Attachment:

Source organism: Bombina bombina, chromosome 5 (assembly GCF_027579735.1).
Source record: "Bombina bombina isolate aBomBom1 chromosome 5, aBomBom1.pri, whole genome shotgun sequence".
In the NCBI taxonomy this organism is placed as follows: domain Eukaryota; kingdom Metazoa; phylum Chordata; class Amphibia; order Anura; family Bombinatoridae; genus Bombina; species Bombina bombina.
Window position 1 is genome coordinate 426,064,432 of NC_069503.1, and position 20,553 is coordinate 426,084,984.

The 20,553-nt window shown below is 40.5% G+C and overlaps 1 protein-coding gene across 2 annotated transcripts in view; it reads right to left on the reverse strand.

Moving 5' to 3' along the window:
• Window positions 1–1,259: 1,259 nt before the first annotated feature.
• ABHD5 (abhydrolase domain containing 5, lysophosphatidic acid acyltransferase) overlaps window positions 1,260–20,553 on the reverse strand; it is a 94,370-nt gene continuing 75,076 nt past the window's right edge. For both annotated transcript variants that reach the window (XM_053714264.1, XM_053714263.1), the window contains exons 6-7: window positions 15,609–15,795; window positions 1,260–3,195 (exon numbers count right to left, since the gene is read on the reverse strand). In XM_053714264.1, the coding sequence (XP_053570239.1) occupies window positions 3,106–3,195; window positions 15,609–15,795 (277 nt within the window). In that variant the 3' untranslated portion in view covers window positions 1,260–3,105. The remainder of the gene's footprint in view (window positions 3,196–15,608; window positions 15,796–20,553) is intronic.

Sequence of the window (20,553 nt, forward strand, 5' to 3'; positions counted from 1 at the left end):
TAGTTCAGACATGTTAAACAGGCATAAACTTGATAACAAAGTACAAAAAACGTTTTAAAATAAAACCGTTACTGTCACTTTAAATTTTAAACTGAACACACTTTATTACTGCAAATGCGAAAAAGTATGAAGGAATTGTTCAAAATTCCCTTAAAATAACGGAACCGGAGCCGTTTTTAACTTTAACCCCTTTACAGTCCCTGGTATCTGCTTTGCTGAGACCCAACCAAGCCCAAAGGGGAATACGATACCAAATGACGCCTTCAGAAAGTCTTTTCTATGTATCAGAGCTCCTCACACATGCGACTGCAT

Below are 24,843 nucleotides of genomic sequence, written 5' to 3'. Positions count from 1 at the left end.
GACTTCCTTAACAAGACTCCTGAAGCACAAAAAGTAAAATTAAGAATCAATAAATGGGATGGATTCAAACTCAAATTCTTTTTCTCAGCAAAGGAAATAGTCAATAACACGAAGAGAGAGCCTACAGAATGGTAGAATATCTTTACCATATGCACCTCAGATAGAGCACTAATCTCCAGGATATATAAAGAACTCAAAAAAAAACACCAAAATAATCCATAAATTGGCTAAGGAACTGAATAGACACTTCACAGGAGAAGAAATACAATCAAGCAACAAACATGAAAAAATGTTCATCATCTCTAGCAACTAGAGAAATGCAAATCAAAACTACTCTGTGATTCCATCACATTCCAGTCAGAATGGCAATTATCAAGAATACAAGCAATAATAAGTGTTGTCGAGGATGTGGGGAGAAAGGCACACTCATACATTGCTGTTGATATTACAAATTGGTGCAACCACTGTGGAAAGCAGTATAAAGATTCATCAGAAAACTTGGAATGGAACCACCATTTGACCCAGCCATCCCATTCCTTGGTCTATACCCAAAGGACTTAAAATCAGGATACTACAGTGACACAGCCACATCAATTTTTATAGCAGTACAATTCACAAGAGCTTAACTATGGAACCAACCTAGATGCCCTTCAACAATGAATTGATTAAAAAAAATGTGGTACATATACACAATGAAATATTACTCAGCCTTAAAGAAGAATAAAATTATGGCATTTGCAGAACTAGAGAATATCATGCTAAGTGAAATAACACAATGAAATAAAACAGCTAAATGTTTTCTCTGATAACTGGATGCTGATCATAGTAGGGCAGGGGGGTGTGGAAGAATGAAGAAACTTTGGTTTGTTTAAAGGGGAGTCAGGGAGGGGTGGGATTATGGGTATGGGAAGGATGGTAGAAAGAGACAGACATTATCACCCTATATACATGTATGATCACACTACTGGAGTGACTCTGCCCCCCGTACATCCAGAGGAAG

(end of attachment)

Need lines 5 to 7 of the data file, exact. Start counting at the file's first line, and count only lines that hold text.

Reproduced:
The 20,553-nt window shown below is 40.5% G+C and overlaps 1 protein-coding gene across 2 annotated transcripts in view; it reads right to left on the reverse strand.

Moving 5' to 3' along the window:
• Window positions 1–1,259: 1,259 nt before the first annotated feature.